We should all understand that if the region gets roughly around 32B or 36B, the same amount actually goes to the local government units through the internal revenue allocation. So if we are able to maximize the utilization the both funds — meaning the funds that go into the region and the one that goes into LGUs, we can better accelerate the development phase of the region. So it’s important that we perform well in the region and the LGUs perform also very, very well and we need to converge so that resources really are able to sustain the programs both of LGU and that of region and that’s the drive. So we issued memorandum directing LGUs to be at the forefront of response and preparedness for disasters. We issued a memorandum directing LGUs to hold their meetings, conferences and seminars within the region. The logic for it is that you spend your money within the region, the money circulates in the region, creates economic opportunities and employment, also allows the region to collect more taxes. These taxes will ultimately go down to service delivery. The other one which we think is important is the full transparency and disclosure measure that we’ve issued to LGUs. This is in connection with the drive for achieving transparency at different levels of government. For instance, for our ministry, we’ve disclosed already how much budget we are getting and where it is going, through our portal in the DILG. We want LGUs to do the same. You post your annual appropriations, your income and expenditure statements, what are the programs you are supporting, in at least three conspicuous places. So you can post it in municipal hall, in the terminals, in the public markets. At least three in addition to that you should post it in the portal and we are posting it already in the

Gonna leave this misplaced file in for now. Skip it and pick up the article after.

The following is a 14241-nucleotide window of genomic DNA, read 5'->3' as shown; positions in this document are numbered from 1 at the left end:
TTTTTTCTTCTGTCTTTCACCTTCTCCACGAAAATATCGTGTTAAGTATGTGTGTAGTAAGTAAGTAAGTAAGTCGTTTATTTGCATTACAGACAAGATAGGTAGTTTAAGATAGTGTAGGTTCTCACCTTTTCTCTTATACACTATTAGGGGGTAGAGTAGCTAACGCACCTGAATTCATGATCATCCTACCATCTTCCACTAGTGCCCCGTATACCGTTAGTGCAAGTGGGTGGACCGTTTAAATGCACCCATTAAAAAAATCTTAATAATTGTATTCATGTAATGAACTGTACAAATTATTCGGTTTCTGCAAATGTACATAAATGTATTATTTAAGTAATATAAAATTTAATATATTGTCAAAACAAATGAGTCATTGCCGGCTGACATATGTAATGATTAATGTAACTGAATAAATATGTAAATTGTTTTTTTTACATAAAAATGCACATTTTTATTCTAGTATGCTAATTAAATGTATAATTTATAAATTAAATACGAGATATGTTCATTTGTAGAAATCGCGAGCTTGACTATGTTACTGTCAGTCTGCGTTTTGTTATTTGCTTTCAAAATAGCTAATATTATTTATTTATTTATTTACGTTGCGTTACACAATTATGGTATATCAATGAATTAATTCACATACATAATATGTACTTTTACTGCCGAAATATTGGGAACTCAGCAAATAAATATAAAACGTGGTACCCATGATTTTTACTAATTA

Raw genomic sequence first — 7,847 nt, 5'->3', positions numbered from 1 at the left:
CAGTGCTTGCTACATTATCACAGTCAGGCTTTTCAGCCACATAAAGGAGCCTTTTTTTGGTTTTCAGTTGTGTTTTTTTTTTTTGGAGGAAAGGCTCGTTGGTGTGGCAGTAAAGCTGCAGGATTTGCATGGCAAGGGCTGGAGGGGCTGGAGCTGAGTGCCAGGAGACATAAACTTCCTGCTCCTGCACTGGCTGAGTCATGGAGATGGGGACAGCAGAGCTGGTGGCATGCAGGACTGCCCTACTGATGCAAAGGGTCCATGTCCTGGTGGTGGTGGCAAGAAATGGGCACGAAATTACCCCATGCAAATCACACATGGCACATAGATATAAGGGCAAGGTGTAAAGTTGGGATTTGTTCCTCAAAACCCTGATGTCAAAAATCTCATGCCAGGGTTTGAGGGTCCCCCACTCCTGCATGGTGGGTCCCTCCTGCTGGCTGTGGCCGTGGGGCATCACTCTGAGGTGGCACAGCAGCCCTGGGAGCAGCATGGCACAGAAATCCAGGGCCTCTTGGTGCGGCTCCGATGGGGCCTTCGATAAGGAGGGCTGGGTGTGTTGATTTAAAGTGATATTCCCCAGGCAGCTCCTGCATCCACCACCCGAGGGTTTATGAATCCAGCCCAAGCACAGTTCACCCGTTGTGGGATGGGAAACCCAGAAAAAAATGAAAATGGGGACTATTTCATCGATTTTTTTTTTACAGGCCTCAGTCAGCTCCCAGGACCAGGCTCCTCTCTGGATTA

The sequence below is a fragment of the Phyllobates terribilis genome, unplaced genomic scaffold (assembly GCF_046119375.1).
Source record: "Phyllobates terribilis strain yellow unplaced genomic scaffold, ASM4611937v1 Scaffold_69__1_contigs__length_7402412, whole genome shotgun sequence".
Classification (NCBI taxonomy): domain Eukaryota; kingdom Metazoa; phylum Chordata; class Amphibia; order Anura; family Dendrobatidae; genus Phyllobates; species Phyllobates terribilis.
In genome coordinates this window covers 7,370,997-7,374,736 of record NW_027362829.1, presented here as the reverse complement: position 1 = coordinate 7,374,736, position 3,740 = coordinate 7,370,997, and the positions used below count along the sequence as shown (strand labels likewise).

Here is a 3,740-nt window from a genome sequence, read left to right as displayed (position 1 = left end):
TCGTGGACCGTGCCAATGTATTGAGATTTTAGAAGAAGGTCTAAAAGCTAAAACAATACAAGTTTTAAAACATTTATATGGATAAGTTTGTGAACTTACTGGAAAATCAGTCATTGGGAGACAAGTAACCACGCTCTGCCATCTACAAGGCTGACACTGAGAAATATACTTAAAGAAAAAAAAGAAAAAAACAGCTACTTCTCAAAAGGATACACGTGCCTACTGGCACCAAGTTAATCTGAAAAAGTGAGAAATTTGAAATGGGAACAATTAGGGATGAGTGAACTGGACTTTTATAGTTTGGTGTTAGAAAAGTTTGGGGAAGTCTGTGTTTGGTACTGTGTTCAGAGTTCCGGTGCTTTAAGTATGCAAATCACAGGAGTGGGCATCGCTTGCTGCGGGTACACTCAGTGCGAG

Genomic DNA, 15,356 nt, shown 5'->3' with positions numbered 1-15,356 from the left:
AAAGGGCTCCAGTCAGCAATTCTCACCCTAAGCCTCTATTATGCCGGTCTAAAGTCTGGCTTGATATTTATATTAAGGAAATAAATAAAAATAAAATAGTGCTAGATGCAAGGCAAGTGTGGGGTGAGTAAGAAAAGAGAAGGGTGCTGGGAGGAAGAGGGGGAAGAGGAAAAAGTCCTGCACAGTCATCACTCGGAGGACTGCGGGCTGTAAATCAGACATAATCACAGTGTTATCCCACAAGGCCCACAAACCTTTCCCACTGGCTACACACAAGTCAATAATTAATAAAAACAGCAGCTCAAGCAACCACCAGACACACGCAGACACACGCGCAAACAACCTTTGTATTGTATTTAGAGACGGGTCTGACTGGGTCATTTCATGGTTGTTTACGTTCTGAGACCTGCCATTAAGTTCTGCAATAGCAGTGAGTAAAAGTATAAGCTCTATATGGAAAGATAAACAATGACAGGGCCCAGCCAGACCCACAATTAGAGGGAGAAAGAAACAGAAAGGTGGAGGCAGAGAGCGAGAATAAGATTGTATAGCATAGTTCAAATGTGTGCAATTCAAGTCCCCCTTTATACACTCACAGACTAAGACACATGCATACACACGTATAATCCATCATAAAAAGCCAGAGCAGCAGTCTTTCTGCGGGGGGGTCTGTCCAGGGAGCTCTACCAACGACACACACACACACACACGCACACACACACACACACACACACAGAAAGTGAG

Q. Did they not do that before?
A. I’ve not seen it. I’ve been through municipalities and public markets and terminals but I’m not seeing the disclosure. There’s a full disclosure policy from national government but we’ve added several items into what needs to be disclosed which we feel is really important, like for instance, appropriations ordinance. People need to know if this is your Internal Revenue Allocation, where are you putting your money, which is also important for the region. If the region knows where the money of the LGUs is being utilized, then we can match that or we can look at other areas where there is no spending for LGUs.
Q. How can you as Minister for Local Government assure – cause you’re a member of Cabinet – assure that this BARMM will not be a gobierno a sarwang? (alien government). I’m giving that back to you.
A. Even the Chief Minister in his appearance in one of the barangay assemblies delivered that message to the constituents of the barangays in the local government and chief executives. He told them “this government now is our government… We need to treat this as our government and therefore we should take care of this government.” Of course the pronouncements are there. The actual thing that needs to be done to really demonstrate that this is our government is a different thing. So we need to look at programs. Are these programs really serving our constitutents, so that they feel, and indeed this government is our government and not somebody else’s government? We need to cascade that beyond the rhetroics. We should really look at how programs are responding to the actual needs of the constitutents otherwise we will keep on producing programs that are not responding to the needs of our people. So we should not think about 10-lane roads in Sulu where you don’t really have the traffic. We should look at actual problems and how we respond to actual situations on the ground